Sci-Fi-O-Rama proudly present a very special feature on Chris Foss, as profiled by Jeff Love, owner and admin of the sublime Sci-Fi art blog Ski-ffy.
Born in 1946 in Guernsey, Channel Islands, Chris Foss is a British illustrator and a powerhouse of science fiction design and invention. His work is a celebration of future machinery, impossibly sized constructions exist on a planetary scale; a showcase of hardware so large that the human figure is dwarfed by comparison.
Arriving in the SF illustration field in the early 1970s, he is a cult figure, influential and universally admired. For British SF and SF art, his work can be seen as a catalyst; his prolific output was used abundantly in the UK paperback market, particularly by publishing houses like Panther, Coronet (Hodder & Stoughton) and Granada. Foss’ iconic paintings adorned the covers of American classics; E. E. Smith’s Lensman and Family d’Alembert series, reprints of the works of Asimov, James Blish and Philip K. Dick. These colourful scenes of gargantuan spacecraft, space-scenes and enormous robots not only influenced an entire school of imitators but instilled a love of future-tech amongst several generations of science fiction fans.
Welcome to Sci-Fi-O-Rama 2014.
Here we begin with a totally exclusive feature courtesy of both Grant Louden & Dan McPharlin.
So without ado lets hand over the controls to Dan…
Guest post by Dan McPharlin
And now for something a little bit different. Sci-Fi-O-Rama doesn’t normally feature 3D work, but Kieran has kindly handed me the keys and let me loose on his blog to write this guest post on a subject that is very dear to my heart; Sci-Fi model making.
Ever since I first saw that monolithic Star Destroyer swoop majestically into frame in the opening minutes of Star Wars it’s a subject I’ve been fascinated by. While CGI has, unfortunately, all but rendered the model-maker’s craft obsolete in the movies, there are still a handful of talented artists out there burning the torch for this fantastic art form…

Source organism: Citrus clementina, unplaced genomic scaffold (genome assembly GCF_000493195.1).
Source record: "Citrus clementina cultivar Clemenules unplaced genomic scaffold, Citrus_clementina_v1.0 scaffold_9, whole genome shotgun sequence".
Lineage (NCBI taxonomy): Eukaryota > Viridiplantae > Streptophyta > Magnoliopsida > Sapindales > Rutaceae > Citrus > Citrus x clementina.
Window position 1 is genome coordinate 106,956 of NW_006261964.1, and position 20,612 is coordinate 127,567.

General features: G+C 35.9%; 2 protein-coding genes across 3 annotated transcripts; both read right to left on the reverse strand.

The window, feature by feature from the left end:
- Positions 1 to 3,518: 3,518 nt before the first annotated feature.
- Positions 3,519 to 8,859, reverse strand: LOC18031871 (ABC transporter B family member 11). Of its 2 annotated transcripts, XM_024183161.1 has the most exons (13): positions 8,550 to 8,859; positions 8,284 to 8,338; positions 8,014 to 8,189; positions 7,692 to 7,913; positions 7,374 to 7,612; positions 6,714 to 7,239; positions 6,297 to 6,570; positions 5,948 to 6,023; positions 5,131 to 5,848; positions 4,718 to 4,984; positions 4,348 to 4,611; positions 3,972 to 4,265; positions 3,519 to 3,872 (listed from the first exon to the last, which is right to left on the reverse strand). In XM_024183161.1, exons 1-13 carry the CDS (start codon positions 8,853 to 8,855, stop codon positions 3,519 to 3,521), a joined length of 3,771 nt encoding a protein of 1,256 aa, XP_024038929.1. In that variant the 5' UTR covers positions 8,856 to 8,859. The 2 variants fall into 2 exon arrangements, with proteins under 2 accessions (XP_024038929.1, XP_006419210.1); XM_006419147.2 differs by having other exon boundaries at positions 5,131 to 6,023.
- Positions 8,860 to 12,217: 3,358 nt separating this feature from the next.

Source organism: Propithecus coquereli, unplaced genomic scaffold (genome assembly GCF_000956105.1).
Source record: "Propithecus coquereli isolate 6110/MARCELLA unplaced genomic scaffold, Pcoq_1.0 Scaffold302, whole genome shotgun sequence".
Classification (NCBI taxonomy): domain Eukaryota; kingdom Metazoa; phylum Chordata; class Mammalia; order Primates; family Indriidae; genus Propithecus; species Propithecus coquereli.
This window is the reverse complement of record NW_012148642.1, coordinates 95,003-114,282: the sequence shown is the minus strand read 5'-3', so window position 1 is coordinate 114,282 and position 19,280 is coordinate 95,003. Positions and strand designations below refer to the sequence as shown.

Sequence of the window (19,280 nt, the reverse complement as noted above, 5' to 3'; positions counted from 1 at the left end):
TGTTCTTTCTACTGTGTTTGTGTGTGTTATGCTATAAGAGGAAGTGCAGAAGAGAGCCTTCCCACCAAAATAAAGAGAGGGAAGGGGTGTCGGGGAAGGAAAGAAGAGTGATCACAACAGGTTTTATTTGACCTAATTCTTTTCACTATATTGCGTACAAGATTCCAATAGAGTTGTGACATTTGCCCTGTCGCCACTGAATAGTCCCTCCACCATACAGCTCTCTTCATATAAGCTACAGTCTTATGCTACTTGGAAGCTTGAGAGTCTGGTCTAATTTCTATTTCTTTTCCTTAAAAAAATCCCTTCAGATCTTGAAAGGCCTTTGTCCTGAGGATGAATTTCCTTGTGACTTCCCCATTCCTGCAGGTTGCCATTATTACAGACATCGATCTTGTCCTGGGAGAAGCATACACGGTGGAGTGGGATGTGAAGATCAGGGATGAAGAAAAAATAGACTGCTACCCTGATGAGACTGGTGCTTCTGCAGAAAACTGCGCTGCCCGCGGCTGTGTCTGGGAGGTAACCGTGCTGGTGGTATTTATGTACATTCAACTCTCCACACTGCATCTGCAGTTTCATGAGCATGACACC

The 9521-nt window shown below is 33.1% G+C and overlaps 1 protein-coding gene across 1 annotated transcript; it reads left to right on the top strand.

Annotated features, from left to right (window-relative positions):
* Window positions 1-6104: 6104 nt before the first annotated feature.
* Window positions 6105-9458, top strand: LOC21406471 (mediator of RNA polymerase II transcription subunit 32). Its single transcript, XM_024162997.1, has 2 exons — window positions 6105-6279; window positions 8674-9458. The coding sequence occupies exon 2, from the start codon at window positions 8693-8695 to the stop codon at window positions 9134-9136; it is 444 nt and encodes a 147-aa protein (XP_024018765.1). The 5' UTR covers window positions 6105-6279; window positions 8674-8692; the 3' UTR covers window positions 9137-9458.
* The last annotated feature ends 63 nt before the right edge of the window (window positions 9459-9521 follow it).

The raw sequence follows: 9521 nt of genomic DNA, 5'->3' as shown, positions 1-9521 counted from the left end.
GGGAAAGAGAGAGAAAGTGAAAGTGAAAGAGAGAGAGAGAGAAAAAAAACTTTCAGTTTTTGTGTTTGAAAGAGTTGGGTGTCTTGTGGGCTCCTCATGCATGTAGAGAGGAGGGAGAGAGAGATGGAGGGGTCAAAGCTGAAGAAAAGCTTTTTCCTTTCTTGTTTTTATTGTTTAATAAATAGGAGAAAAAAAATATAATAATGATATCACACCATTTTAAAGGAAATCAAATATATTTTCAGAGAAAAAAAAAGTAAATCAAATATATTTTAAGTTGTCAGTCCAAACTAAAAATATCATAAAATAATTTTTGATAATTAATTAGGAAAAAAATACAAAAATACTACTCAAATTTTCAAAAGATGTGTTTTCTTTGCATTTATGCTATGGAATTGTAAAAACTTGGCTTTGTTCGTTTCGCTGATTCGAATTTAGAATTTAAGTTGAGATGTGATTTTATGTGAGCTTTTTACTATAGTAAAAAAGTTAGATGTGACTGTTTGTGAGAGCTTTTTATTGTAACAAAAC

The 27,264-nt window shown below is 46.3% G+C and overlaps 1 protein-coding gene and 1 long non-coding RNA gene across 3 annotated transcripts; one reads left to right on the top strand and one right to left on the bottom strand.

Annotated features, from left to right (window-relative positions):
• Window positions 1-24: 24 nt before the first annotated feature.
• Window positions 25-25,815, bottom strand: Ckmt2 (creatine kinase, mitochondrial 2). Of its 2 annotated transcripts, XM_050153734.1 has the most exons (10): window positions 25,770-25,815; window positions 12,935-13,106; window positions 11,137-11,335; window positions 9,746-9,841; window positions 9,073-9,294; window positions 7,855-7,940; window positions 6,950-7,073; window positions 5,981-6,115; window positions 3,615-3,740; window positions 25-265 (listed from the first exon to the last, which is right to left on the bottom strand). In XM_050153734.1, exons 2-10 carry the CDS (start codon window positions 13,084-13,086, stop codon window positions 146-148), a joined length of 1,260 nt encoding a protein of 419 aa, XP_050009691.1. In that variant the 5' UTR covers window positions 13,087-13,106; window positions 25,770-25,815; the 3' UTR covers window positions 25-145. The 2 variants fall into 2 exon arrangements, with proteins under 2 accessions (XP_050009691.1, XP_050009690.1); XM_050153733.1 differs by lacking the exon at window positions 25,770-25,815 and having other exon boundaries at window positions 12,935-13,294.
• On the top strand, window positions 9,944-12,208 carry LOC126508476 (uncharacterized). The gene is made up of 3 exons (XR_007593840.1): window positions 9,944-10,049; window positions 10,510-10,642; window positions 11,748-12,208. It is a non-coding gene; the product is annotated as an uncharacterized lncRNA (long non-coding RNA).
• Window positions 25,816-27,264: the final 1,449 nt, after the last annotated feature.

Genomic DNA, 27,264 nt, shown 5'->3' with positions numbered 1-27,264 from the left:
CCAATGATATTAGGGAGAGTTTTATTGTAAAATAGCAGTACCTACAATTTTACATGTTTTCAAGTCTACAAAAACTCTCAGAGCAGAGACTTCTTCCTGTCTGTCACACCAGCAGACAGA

Ok so this is something of a re-post lifted from the excellent designboom.com. Re-posting content in such verbatim fashion is something In which I tend to shy away from, but since it concerns quite possibly the worlds premier Sci-Fi Illustrator I’ve made an exception! We are of course talking of French comic artist/legend Jean Giraud, better known as Moebius and this article relates to his current exhibition “Transe-Forme” which is running now at Fondation Cartier in Paris until Saturday the 13th March, 2011. So as of time posting you have roughly a month too experience it.
Read the full article over at DesignBoom with a much larger selection of images of
A selection of imagery scanned from “The World of the Dark Crystal” a 2003 compendium of conceptual art, design and illustration produced
Two fine examples of Illustrated Concept Art from the Star Trek Universe, the top Image is the Borg Queen designed for the 1996 film Star Trek: First Contact (best after Wrath of Khan IMO) this concept is quite a bit different to the film version, the carved skull idea here is particularly freaky! .The lower image profiles a Neutrino Welder apparently from the Original Movie Adaptation Star Trek: The Motion Picture – no I can’t remember them either… Still, it’s a pretty cool looking suit.
Both these Images come via this superb Star Trek resource: Forgotten Trek http://www.ottens.co.uk/forgottentrek/ a veritable mine of behind the scenes stories, designs, concepts etc. Highly recommend even if you’re not a Trek fan, if you are, however – this site’s worth its weight in Gold Pressed Latinum!
Scans are taken “The Colonial Marines Technical Manual” written and illustrated by Lee Brimmicombe-Wood and published by Boxtree in 1995… I’ll have to admit this rare book is one of my prize possessions!
“The Colonial Marines Technical Manual” if you hadn’t of guessed is basically an analytical expansion on all the military hardware envisaged and designed for the movie Aliens. This book covers in an insane level of detail everything this future American fighting force has at its disposal, from the things you’ll recognise: Pulse Rifles, DropShips & Smart Guns etc through to things you probably will not: Ghille Suits, Rocket Launchers, Tanks and much more…
If you’ve ever watched Aliens and wondered just how many floating point operations a Synth – sorry – Artificial Person is capable of processing per second then this is simply an absolute must read!